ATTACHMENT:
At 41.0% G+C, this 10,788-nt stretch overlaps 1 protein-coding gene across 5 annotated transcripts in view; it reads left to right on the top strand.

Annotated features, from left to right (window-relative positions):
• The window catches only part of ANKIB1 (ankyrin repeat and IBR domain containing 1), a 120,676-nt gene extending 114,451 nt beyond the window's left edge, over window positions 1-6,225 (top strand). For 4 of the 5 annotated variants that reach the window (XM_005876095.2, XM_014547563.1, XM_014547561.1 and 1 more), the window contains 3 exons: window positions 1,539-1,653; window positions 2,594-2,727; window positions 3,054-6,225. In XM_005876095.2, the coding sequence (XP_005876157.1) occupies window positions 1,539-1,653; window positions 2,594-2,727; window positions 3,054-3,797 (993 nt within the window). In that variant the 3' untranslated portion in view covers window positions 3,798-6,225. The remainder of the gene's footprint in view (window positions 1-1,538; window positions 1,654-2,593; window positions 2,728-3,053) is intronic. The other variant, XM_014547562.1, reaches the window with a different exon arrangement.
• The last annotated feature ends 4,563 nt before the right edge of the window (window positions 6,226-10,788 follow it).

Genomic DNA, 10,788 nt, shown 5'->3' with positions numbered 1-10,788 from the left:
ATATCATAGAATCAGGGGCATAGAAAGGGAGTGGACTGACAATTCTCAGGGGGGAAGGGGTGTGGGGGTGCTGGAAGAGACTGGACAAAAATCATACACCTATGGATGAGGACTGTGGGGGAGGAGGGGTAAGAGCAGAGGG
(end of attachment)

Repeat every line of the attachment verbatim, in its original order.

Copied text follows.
At 41.0% G+C, this 10,788-nt stretch overlaps 1 protein-coding gene across 5 annotated transcripts in view; it reads left to right on the top strand.

Annotated features, from left to right (window-relative positions):
• The window catches only part of ANKIB1 (ankyrin repeat and IBR domain containing 1), a 120,676-nt gene extending 114,451 nt beyond the window's left edge, over window positions 1-6,225 (top strand). For 4 of the 5 annotated variants that reach the window (XM_005876095.2, XM_014547563.1, XM_014547561.1 and 1 more), the window contains 3 exons: window positions 1,539-1,653; window positions 2,594-2,727; window positions 3,054-6,225. In XM_005876095.2, the coding sequence (XP_005876157.1) occupies window positions 1,539-1,653; window positions 2,594-2,727; window positions 3,054-3,797 (993 nt within the window). In that variant the 3' untranslated portion in view covers window positions 3,798-6,225. The remainder of the gene's footprint in view (window positions 1-1,538; window positions 1,654-2,593; window positions 2,728-3,053) is intronic. The other variant, XM_014547562.1, reaches the window with a different exon arrangement.
• The last annotated feature ends 4,563 nt before the right edge of the window (window positions 6,226-10,788 follow it).

Genomic DNA, 10,788 nt, shown 5'->3' with positions numbered 1-10,788 from the left:
ATATCATAGAATCAGGGGCATAGAAAGGGAGTGGACTGACAATTCTCAGGGGGGAAGGGGTGTGGGGGTGCTGGAAGAGACTGGACAAAAATCATACACCTATGGATGAGGACTGTGGGGGAGGAGGGGTAAGAGCAGAGGG